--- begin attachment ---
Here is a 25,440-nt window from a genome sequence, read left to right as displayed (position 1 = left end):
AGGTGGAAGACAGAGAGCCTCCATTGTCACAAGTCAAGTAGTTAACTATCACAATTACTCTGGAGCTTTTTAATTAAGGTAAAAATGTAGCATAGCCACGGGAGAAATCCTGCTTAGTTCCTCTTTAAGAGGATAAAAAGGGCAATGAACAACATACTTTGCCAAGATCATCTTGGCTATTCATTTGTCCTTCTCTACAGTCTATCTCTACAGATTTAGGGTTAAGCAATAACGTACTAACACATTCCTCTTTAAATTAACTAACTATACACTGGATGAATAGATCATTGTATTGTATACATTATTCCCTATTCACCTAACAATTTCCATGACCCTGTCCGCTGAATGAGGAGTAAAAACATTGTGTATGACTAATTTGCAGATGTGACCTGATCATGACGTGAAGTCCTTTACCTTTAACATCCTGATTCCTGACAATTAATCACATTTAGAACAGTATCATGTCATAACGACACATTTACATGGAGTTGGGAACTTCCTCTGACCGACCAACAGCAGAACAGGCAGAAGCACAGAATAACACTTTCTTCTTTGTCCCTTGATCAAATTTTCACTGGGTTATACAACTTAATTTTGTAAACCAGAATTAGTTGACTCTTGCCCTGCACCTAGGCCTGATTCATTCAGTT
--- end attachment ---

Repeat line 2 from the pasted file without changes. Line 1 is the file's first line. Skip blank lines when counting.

AGGTGGAAGACAGAGAGCCTCCATTGTCACAAGTCAAGTAGTTAACTATCACAATTACTCTGGAGCTTTTTAATTAAGGTAAAAATGTAGCATAGCCACGGGAGAAATCCTGCTTAGTTCCTCTTTAAGAGGATAAAAAGGGCAATGAACAACATACTTTGCCAAGATCATCTTGGCTATTCATTTGTCCTTCTCTACAGTCTATCTCTACAGATTTAGGGTTAAGCAATAACGTACTAACACATTCCTCTTTAAATTAACTAACTATACACTGGATGAATAGATCATTGTATTGTATACATTATTCCCTATTCACCTAACAATTTCCATGACCCTGTCCGCTGAATGAGGAGTAAAAACATTGTGTATGACTAATTTGCAGATGTGACCTGATCATGACGTGAAGTCCTTTACCTTTAACATCCTGATTCCTGACAATTAATCACATTTAGAACAGTATCATGTCATAACGACACATTTACATGGAGTTGGGAACTTCCTCTGACCGACCAACAGCAGAACAGGCAGAAGCACAGAATAACACTTTCTTCTTTGTCCCTTGATCAAATTTTCACTGGGTTATACAACTTAATTTTGTAAACCAGAATTAGTTGACTCTTGCCCTGCACCTAGGCCTGATTCATTCAGTT